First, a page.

Folks living along the Ohio River are seldom surprised by the river spilling over its banks onto farm land, roads and houses. It happens just about every year. 2008 has been an especially hard year with high water damaging homes and occasionally closing schools because of roads under water. The river levels have been much higher, though.
Four of the greatest floods of the Ohio River valley occurred in 1884, 1913, 1937 and 1997. In 1884, it was reported in the Evansville Daily Courier that the towns of Smithland in Kentucky and Golconda, Elizabethtown, New Liberty and Shawneetown in Illinois were partly underwater.
The flood of 1913 almost destroyed the town of Caseyville in Union County. The town hall floated off and when a livery stable started floating away, it was caught and tied to a tree.
The Great Flood of 1937 is still fresh in the minds of many. I can remember my parents talking about people who were displaced by the flood moving in with friends and relatives who lived on higher ground. This flood would also play a part in the demise of the little river town of Weston in Crittenden County, Kentucky.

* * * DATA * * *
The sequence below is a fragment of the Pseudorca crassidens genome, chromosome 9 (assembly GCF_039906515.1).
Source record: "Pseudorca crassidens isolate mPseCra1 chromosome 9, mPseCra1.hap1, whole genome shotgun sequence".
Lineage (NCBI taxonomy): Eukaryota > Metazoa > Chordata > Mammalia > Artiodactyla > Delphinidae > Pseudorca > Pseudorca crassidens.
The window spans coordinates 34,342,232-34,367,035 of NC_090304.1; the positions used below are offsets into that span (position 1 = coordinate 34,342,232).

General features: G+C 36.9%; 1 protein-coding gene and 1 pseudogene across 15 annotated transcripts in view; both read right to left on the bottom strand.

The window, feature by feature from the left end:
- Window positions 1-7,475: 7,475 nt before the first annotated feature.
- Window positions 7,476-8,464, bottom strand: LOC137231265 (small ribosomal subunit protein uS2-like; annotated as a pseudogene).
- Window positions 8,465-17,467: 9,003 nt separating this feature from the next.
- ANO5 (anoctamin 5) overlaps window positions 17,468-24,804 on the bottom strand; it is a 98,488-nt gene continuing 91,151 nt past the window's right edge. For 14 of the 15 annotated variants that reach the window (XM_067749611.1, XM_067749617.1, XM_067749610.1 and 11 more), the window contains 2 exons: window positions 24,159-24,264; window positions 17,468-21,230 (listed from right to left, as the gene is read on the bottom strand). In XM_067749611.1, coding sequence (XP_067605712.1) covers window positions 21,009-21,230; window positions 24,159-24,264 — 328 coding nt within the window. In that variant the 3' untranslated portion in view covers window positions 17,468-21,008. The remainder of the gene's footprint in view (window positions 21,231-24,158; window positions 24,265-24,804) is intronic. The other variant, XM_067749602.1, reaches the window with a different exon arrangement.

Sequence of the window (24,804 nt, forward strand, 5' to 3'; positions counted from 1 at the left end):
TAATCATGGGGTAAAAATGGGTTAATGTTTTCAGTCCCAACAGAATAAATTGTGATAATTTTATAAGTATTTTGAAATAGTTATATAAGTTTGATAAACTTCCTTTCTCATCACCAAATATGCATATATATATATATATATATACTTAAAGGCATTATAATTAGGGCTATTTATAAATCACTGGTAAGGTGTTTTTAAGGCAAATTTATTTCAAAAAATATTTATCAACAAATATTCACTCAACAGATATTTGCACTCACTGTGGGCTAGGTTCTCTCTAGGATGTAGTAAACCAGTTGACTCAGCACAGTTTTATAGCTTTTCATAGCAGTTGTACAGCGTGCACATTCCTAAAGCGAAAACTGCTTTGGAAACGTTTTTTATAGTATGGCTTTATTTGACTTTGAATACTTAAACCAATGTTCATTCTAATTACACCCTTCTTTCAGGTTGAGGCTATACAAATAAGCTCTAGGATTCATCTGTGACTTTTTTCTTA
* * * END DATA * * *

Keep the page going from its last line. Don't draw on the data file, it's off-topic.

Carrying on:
Since the earliest settlement, Weston has had problems when the river was on the rise. In 1886 the Ohio River high water played havoc with the business of John S. James at Weston. The following details are taken from Crittenden Circuit Court case file #446, which can be found at the Kentucky Dept for Libraries and Archives, Frankfort, Kentucky.
John S. James, plaintiff, against The Evansville & Cairo Packet Co., Defendants.
The plaintiff states that the defendants are an incorporated Company owning and running a line of steamers between the cities of Evansville Ind. and Cairo Ill. on the Ohio River, and is known as the Evansville & Cairo Packet Co.
He states that he is the owner of a steam saw mill situated on the Ohio River at Weston, Crittenden County and that he had at great expense built a logway extending from his mill down into the River for the purpose of hauling sawlogs from the river up to his mill, which is situated on the bank of the river. He states that he also had a log float attached to his logway and that the defendants while navigating the Ohio River with their steamer Hopkins on or about the [blank] day of [blank] 1886 carelessly and recklessly ran their steamer Hopkins into and over the logway and float thereby tearing down and destroying the same and rendering it unfit for use and the log float was a total loss.
That in order to repair the logway so as to render it of use to the plainfff for the purposes intended, he was compelled to and did expend the sum of $115.13 in repairs. In addition, he was deprived of the use of the logway for 10 days to his damage in the sum of $15per day. He says by reason of the destruction of the logway & float, he was been damaged in the sum of $265.13. Wherefore he prays for judgment against the defendants. [signed] John S. James by Blue & Blue (attorneys).